The most important part of renting is figuring out your demographic and what are the advantages and disadvantages to them. If you’re new to investing, you’re probably looking under $400,000. Since you’re looking for a combination of monthly cash flow and long term appreciation, you’re probably trying to stay in the strongest long-term value areas. For San Diego County that would be the coastal neighborhoods: Carlsbad, Encinitas, Solana Beach, Del Mar, Carmel Valley, etc. The challenge is that in these places it’s unlikely you will find a detached single family home under $400,000. Therefore, your demographic renter needs to be someone that feels comfortable in a twinhome, townhome, or condo. Generally that means you renters are:
- Young Professionals
- Small or Growing Families
Each of these demographics have there own positives and negatives and it’s important to get to know them before signing the lease.
1. Military: the biggest advantage in my opinion is that they tend to be very reliable. The money that is being paid out for rent is specifically given to them from the government as their housing allowance. Therefore, they will always have rent money. Also, it’s easy to handle problems if things aren’t working. A simple call to a CO (Commanding Officer) explaining the issue and seeking his or her help will usually solve the problem. The downsides are that at a moment’s notice they may be deployed and legally they are allowed to exit the lease agreement without penalty (rightfully so since they work so hard for us). The only other disadvantage is that you may have to deal with a younger demographic that may not be as responsible as others (I had a young military man tenant pee all over his own couch when he got drunk recently — not sure this is the ideal tenant).
2. Young Professionals: the advantages is that they often don’t require much space and may even room with one or two friends. I know other landlords have had difficulty with this demographic because the job market is still tough and even though many young professionals are highly educated, their resumes are still mostly blank and they’re the first to get laid off in cut backs. Plus, usually once they enter into a serious relationship the prospect of living in a small space or with friends isn’t as desirable. Furthermore, if renting to an unmarried couple who is living together (particularly for the first time), there can be real challenges in the relationship and if someone leaves it can often leave the remaining party unable to cover rent.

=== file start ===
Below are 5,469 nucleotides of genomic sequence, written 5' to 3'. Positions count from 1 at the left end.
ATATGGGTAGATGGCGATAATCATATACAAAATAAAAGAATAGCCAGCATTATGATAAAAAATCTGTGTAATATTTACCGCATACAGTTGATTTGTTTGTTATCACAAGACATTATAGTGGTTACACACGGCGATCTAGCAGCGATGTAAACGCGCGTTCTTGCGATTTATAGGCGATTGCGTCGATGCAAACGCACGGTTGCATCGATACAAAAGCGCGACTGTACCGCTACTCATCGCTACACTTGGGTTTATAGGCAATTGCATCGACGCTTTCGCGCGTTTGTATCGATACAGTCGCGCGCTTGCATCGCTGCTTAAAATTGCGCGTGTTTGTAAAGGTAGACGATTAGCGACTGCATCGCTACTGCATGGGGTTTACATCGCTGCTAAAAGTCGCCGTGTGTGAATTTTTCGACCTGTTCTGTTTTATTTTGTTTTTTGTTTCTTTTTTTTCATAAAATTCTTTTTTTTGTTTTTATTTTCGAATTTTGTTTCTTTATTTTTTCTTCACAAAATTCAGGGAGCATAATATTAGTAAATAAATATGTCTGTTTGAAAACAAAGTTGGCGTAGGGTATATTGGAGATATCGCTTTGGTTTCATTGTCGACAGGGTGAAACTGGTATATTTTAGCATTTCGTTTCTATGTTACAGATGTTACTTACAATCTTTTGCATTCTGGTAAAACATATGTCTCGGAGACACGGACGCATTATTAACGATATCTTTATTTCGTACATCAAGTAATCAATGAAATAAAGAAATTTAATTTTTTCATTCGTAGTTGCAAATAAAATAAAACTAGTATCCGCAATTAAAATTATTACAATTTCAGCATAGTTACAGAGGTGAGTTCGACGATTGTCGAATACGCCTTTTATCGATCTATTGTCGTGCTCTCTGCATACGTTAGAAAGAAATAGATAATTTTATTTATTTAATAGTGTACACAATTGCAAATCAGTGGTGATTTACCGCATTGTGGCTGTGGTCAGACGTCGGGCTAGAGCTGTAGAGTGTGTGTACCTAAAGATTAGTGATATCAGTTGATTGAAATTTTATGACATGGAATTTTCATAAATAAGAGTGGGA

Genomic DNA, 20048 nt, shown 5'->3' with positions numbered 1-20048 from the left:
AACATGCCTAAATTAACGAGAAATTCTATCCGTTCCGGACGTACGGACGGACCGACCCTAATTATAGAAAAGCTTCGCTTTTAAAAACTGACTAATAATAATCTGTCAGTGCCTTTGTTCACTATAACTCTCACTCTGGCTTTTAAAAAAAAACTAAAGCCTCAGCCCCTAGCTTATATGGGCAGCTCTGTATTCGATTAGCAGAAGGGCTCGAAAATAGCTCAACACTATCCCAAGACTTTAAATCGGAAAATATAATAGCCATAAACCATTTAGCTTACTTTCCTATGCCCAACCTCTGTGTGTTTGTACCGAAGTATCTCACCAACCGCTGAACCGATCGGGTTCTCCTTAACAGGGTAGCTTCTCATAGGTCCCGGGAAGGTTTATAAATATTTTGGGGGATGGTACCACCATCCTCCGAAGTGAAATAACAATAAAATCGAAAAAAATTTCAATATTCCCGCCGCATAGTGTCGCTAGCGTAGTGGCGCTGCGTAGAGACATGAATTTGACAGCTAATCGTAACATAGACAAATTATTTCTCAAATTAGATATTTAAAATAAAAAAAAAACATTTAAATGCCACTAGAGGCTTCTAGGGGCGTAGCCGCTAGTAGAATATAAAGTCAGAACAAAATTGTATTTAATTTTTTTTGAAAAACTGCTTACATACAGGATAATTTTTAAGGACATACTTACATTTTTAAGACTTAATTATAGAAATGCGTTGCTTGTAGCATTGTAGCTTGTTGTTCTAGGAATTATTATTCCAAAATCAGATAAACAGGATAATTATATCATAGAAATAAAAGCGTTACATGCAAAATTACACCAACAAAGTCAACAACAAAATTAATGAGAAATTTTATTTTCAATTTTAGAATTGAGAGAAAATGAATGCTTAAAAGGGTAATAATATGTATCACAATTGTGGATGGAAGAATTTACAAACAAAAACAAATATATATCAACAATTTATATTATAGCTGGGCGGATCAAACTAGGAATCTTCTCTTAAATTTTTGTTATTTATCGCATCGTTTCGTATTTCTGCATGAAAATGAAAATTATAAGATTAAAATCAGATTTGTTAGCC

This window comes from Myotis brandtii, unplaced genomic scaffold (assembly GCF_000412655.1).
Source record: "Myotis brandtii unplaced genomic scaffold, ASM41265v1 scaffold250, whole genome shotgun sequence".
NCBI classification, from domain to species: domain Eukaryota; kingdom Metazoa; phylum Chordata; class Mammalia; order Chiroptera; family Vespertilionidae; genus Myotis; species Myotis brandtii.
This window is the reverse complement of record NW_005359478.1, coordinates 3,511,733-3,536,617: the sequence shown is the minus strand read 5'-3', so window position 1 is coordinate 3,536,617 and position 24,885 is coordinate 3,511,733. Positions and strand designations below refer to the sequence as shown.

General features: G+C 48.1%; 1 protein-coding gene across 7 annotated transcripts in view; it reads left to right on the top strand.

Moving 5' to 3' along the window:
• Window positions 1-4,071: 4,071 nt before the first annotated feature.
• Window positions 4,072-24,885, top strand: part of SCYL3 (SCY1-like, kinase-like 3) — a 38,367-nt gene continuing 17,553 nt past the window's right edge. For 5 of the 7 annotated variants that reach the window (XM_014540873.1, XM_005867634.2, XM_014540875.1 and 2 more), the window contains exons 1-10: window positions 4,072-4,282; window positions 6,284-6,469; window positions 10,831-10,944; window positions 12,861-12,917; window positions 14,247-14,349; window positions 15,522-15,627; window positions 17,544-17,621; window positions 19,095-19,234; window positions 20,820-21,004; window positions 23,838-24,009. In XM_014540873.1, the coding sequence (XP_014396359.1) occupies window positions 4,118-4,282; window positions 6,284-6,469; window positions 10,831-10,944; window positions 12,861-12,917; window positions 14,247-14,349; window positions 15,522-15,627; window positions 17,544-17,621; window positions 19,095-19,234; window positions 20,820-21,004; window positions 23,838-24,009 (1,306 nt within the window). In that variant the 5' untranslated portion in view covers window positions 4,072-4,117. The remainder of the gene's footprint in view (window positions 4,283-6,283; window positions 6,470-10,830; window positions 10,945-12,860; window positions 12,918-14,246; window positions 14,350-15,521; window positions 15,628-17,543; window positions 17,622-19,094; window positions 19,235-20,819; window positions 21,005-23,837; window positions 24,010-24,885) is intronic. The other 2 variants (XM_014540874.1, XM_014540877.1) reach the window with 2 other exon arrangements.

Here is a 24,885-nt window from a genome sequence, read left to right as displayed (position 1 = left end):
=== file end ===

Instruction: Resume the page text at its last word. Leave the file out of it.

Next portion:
3. Small or Growing Families: in my opinion, usually the best tenant to have. Usually moderately established and in an age range that is generally focused on family well-being more than individual satisfaction. This usually makes for a quality tenant and one that may be around long-term. They are often focused on school districts and proximity to parks, etc.
4. Students: the nice thing about students is that you know that they will always need a place and usually won’t have a problem with them not being able to pay (since most students either have loan money or their parent’s money since they aren’t working and going to school). The disadvantage is that students generally aren’t interested in renting the summer months (they want to rent September to May) and you often have to deal with multiple people to collect rent. When I was in college in the early 2000’s, my girlfriend at the time lived in a 2BR condo with 6 girls. They were respectful and good tenants, but being the landlord and potentially collecting 6 different checks makes for a headache (and a lot of estrogen in your condo). The only other issue you often find with student tenants is that they are living in their college years and drinking and parties are a part of the lifestyle. Certainly you can screen out the frat boys but you need to expect that there will be some wear-and-tear more than other tenants.